In our latest mastering workshop Mike Hillier turns his attention to the use and misuse of compressors in mastering…
For many engineers, compression is one of the toughest tools to crack. The basic concepts are easy enough to grasp, but in inexperienced hands it can be all to easy to ruin a mix with over-use of compression, or by dialling in the wrong type of compression.
For this reason, while they may be happy using compression on individual instruments, many mix engineers shy away from compression across the mix-buss, preferring instead to leave this task to the mastering engineer, who is trusted to have a better understanding of how buss-compression affects the mix as a whole.
This is a bold decision though, as it leaves a major mix decision to a third-party. Other mix engineers may make judicious use of buss-compression, and of course, some experienced mix engineers choose not to use buss-compression at all for creative reasons.
As the mastering engineer, your first task before using compression is to listen to the dynamics of the track as a whole and decide what, if anything, needs to be controlled. The amount and type of compression already used will have an impact on what more compression, if any, you
will want to use.
When listening for buss-compression, listen to how well the mix as a whole gels together. Are there any instruments or frequencies that poke out? Do any of the transients, particularly those that aren’t percussive, sound too spiky?
Fast transients can be dealt with using a fast attack, fast release compressor. Set this with a fairly high threshold, so as not to compress anything beyond the transients. This kind of compression can help to control a track, and push transients back into the mix, but it can also kill any sense of punch, clarity and dynamic in the mix, so be careful when applying it to only compress transients that are causing problems in the mix.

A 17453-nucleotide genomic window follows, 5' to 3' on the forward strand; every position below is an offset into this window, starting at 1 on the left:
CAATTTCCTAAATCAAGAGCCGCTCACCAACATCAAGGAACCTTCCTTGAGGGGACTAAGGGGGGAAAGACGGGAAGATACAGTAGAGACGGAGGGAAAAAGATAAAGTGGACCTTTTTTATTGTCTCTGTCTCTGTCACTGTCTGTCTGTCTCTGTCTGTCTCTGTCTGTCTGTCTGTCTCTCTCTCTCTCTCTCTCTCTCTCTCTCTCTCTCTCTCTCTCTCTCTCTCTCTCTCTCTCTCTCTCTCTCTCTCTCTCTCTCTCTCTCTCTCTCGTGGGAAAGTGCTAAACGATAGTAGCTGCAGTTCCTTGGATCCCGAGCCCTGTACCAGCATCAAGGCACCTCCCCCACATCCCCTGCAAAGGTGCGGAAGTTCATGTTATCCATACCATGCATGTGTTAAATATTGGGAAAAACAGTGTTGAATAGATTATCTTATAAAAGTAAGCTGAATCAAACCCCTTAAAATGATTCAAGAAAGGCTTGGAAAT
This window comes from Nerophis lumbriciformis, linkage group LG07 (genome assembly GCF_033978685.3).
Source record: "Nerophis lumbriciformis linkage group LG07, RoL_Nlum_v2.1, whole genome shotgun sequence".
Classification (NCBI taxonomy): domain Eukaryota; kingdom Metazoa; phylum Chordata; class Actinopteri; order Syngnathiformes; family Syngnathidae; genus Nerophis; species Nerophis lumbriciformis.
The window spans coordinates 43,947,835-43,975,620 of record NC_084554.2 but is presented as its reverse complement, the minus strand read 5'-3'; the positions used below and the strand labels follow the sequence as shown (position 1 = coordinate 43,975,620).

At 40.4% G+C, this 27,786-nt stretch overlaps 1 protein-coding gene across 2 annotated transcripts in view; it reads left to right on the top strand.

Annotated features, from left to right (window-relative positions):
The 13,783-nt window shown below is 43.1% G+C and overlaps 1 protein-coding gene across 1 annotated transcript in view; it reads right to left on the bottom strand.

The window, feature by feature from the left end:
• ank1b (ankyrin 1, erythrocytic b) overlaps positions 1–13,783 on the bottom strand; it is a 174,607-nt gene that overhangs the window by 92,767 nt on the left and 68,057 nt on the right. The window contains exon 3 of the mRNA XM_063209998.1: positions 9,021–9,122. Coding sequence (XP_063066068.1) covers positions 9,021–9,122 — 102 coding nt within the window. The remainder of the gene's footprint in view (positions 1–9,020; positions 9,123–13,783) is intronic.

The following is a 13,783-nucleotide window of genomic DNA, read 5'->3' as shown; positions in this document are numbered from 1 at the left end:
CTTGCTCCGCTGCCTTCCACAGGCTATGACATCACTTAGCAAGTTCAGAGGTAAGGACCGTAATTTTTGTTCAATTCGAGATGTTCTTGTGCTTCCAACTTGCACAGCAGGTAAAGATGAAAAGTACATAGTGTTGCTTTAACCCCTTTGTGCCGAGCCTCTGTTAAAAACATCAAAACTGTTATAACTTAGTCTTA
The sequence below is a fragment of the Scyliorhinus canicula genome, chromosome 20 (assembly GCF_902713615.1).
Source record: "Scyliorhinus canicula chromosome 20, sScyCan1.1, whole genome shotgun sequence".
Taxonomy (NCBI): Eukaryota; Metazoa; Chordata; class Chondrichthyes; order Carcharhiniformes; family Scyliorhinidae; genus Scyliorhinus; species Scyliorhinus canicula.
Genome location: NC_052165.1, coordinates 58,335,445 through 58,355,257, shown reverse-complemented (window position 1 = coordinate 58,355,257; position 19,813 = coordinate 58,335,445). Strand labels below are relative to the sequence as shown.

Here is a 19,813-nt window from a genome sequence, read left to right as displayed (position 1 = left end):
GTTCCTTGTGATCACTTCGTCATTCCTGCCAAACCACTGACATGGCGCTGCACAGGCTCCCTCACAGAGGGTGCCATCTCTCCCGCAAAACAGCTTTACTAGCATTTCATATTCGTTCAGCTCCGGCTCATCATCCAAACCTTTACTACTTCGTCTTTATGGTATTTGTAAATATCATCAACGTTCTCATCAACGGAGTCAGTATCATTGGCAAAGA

For fast compression, VCA-style compressors are usually the best tool, as they can be set with very fast settings without introducing audible distortion. FET compressors, while fast, are less common in mastering, due to the distortions associated with these units.
If the transients aren’t causing a problem, or have already been dealt with, and the mix still isn’t gelled together like you might want, a compressor with a slower attack and release can be used with a lower threshold to gently glue the mix together.
Very low ratios are usually used for this task, with 4:1 being on the heavy end, while 2:1 and even 1.5:1 are common choices. Optical and Vari-Mu compressor types are the most common choices for this type of compression, but VCA compressors can also be used.
One of the common mistakes with buss-compression is considering it to be a set and forget tool. If the song has varying dynamics as it progresses, you may need to automate the threshold, to try and get a more solid compressor response.
Similarly, you can use automation to make certain sections stand out, perhaps pushing the gain into the compressor a little harder on the final chorus. Subtle, half-decibel changes are usually all that is required, but can make a huge difference.
Different compressors will have different tonal applications and even very similar units – such as two different optical compressors – can sound quite different, even before they begin to compress, so it can be useful to try different models if you are ucky enough to have the options available
Focus On Chaining Up
While we’re displaying the use of two compressors chained in serial throughout this workshop, often the material sent to us for mastering won’t require both compressors to be engaged.
We may choose to use both anyway, with the threshold on one set so as to not compress at all, to add the tonality of the compressor. But most often we will simply prefer to only use a single compressor.